Collecting Training DataI downloaded the English annotations from YouTube videos of FIFA and PES matches giving me a corpus of standard football commentary lines.

Unfortunately, these annotations come with lot of mistakes and lack any punctuation.

The only way I could think of correcting this was to manually edit the corpus, which took up majority of my time in this project!YouTube auto-generated captions available via YouTube API.

Training and ResultsNext, I fine-tuned the pretrained 345M version of GPT-2 model on this dataset.

Using this, we can give the match information from our football environment as input to this model and let it complete rest of the commentary text, as shown in the example format below.

INPUT: And that’s a goal for this side!OUTPUT: Well, if you keep going in to that sort of area the ball will drop for you and it dropped perfectly for him.

That’s a lesson to anybody in during the goal to help keep getting into the positions, in the 18 yard box, in the six yard box and you will score!To recreate the real-time commentary experience while playing the game, I’m using a python text-to-speech engine called pyttsx3 to read out the output of the GPT-2 model.

The real-time audio commentary results are shown in the video embedded below.

Final ThoughtsBased on my experience with this approach, I noticed/learnt the following:-GPT-2 produces dynamic and varied sentences every time but many phrases within these sentences are repeated due to the large model memorizing the small training dataset quite easily.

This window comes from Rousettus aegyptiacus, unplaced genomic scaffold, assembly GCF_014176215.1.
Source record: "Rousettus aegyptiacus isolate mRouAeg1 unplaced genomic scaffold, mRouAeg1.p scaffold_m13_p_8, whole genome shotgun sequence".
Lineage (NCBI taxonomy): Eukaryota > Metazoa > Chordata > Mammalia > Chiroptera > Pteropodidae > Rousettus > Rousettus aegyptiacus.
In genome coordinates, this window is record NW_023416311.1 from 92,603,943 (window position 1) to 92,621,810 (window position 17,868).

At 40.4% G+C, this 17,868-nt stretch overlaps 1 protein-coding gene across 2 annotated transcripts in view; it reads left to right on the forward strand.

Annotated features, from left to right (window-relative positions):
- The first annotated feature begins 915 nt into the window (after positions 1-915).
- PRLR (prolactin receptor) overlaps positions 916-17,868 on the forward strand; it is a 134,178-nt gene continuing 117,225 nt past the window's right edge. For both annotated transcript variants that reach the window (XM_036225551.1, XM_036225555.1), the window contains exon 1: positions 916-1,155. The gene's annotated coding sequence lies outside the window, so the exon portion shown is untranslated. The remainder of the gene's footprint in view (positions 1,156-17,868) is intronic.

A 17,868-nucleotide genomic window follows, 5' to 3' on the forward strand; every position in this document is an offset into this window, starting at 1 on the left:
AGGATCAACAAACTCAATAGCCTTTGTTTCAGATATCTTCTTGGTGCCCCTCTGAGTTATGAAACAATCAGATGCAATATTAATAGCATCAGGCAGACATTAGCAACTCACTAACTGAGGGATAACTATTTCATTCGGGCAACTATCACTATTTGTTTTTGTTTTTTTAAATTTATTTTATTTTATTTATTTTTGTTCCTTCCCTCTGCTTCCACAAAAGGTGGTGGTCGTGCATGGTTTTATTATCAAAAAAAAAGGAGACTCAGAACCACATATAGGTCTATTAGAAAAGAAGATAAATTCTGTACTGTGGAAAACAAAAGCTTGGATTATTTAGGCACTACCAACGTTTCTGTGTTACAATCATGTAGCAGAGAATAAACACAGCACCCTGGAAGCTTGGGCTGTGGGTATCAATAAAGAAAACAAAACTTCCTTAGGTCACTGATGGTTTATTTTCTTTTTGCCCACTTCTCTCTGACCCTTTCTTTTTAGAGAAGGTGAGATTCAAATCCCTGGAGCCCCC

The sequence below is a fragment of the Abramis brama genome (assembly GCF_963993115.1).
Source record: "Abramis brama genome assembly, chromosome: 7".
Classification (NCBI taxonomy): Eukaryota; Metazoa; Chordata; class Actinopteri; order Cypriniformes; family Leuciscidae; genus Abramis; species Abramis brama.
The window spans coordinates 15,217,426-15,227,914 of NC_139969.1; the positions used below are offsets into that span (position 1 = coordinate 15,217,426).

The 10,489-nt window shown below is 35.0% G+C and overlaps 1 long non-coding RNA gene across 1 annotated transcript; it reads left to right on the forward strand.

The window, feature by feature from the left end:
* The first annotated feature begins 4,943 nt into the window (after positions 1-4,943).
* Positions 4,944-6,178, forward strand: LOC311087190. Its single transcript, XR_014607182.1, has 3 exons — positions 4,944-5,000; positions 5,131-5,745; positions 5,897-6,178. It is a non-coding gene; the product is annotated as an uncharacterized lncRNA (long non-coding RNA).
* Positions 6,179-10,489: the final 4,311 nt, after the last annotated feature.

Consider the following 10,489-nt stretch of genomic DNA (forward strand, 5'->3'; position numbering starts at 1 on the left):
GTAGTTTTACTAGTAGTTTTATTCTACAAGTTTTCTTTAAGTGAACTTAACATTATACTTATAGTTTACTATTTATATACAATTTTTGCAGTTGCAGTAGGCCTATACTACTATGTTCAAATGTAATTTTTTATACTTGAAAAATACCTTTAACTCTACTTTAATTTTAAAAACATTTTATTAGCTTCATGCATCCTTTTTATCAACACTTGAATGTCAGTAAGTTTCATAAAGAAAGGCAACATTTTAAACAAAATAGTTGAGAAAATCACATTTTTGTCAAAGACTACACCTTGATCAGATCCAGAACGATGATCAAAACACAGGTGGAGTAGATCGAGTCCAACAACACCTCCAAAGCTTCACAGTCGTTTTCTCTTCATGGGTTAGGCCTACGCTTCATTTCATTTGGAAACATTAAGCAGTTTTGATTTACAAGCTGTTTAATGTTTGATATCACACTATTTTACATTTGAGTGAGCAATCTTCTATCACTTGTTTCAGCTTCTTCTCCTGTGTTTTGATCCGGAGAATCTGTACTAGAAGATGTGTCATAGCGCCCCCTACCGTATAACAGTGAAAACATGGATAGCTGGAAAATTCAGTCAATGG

I tried limiting this issue by ending the training process early enough to prevent it from over-fitting the input.

However, the ideal solution would be to massively increase the training set size hopefully leading to even more dynamism in the model’s output.

We need to provide a lot more context as input to the model, like a longer term game summary (match time, scoreline, etc.

) along with a more concise short term detail of what event occurred (who scored the goal and in what manner — header or long range, etc.


With more context, the model will hopefully be able to describe the specifics of the event rather than just making random guesses like in my case.

While addressing these limitations were out of scope for this work, I am still amused by what this AI is able to do currently.

It demonstrates the tremendous potential that language models in AI hold to completely revamp video game narrations!Feel free to check out this project’s source code at the GitHub repository linked below and please let me know if you manage to improve upon these results! :)ChintanTrivedi/football_ai_commentaryAI generating real-time football commentary.

Contribute to ChintanTrivedi/football_ai_commentary development by…github.

comI would also like to thank Jonathan for useful discussions surrounding training the GPT-2 model on YouTube annotations and how to improve upon the results.

Thank you for reading.

If you liked this article, you may follow more of my work on Medium, GitHub, or subscribe to my YouTube channel.

.. More details

Leave a Reply